The Purpose of a Subpoena
Court cases are proven with testimony. In order to prosecute defendants, the State has an obligation to present witnesses against a defendant to establish that he or she committed a crime. Everyone in the United States has a right to confront their accusers in criminal cases under the Sixth Amendment to the Constitution. That means a defendant, usually through a defense attorney, has a right to cross examine the witnesses that the State calls to the stand. Because of this, live testimony is required, and we cannot properly prove our cases without witnesses. This is why subpoenas are so important. Without a mechanism to order people and evidence to court, the State would be unable to prove criminal charges against defendants. Being served with a subpoena is a inconvenience, and we know that it disrupts the lives of people involved in cases. We try to minimize this disruption, but at the end of the day, our criminal justice system would not work without witness testimony.
Frequently Asked Questions
Anyone served with a subpoena must obey the subpoena’s request. Subpoenas can be used in court cases to order people to attend court, or to produce documents and evidence. Please check your subpoena to determine if there are any instructions you should follow regarding testimony, evidence you need to produce, or if you are eligible to be placed on telephone standby. Sometimes subpoenas come from our office, and sometimes they are issued by the defendant’s attorney, a judge, or the Clerk of Court. In Superior Court, a subpoena to appear and testify is effective for the entire session of court (usually a week). For District Court, subpoenas are for a specific day.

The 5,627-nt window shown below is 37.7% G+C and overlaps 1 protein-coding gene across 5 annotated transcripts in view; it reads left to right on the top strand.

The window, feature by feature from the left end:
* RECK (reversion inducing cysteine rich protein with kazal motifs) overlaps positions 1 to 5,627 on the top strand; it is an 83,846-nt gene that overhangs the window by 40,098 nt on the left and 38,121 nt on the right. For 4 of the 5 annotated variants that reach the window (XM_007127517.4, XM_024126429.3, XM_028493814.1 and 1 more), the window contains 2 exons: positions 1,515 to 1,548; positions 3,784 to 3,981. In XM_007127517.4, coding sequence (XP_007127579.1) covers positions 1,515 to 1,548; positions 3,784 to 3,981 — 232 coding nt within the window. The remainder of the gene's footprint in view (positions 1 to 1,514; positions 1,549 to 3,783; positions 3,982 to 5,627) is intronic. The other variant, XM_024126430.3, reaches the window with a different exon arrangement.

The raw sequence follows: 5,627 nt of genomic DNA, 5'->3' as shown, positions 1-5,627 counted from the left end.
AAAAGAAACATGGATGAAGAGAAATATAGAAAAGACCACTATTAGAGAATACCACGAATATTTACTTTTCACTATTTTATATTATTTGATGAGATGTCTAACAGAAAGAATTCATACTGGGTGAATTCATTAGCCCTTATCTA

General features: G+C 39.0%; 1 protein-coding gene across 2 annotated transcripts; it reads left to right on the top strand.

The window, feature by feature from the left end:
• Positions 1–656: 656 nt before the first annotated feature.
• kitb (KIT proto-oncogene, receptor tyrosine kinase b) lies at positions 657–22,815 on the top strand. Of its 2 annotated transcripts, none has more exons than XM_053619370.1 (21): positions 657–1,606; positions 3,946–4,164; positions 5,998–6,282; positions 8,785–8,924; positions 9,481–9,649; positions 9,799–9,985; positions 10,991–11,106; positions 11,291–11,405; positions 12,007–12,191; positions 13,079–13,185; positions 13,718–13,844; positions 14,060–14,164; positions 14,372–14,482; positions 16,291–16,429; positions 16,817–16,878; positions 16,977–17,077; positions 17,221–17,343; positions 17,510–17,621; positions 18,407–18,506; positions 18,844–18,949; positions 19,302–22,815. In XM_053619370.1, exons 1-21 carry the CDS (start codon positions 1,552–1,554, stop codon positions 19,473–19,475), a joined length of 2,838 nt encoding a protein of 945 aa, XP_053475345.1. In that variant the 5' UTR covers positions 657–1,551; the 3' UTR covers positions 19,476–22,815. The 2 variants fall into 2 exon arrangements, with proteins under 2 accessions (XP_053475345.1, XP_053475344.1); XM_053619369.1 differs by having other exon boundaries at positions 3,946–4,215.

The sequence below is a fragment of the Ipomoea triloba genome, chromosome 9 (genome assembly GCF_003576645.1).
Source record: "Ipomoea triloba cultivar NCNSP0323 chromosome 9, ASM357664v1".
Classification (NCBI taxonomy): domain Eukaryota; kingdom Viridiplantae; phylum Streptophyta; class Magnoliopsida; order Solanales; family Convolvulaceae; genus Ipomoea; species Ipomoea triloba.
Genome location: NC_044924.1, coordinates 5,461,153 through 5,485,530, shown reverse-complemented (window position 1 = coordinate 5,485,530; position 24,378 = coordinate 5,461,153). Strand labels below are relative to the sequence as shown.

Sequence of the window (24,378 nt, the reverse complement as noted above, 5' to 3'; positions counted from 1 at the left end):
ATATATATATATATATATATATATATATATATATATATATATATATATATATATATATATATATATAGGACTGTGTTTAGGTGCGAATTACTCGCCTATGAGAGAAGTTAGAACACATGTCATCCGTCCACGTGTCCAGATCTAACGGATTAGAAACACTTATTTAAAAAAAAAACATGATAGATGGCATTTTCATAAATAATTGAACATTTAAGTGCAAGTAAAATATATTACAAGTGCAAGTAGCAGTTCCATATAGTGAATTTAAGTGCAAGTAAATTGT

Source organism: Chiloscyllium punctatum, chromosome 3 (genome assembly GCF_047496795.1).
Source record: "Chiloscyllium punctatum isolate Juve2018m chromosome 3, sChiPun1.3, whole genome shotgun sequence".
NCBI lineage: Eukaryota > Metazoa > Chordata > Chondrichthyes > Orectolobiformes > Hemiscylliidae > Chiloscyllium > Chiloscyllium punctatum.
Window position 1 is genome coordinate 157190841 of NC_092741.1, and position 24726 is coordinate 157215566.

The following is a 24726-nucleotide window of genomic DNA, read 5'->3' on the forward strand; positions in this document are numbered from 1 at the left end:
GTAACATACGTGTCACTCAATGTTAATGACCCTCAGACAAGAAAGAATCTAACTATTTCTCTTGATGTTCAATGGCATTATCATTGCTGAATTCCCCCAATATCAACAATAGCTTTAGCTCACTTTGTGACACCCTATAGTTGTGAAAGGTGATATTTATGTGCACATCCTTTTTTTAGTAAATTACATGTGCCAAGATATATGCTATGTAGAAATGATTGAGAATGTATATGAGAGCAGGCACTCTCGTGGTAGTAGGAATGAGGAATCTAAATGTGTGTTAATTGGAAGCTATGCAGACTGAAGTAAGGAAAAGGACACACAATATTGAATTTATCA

One of the attorneys in the case has determined that you may have evidence, testimony, or documents that will help prove to a judge or jury something important in a pending case. You may be an eye witness to something (or lack of something), know information that can corroborate or undermine another witness, or you have new information that has not been collected in your case. Some witnesses feel like they don’t know anything and would not be useful as a witness, or that being subpoenaed is going to cause problems at work or in their personal lives. If you are subpoenaed, you may choose to contest or fight the subpoena, but you will have to represent yourself or hire an attorney of your own to do that.
You must obey the subpoena, or face consequences from a judge. Failure to comply with a subpoena can result in an Order to Show Cause why you should not be fined or jailed, an Order for your Arrest, or a conviction for Contempt of Court. Victims and witnesses under subpoena should always update the District Attorney’s Office with any new contact information.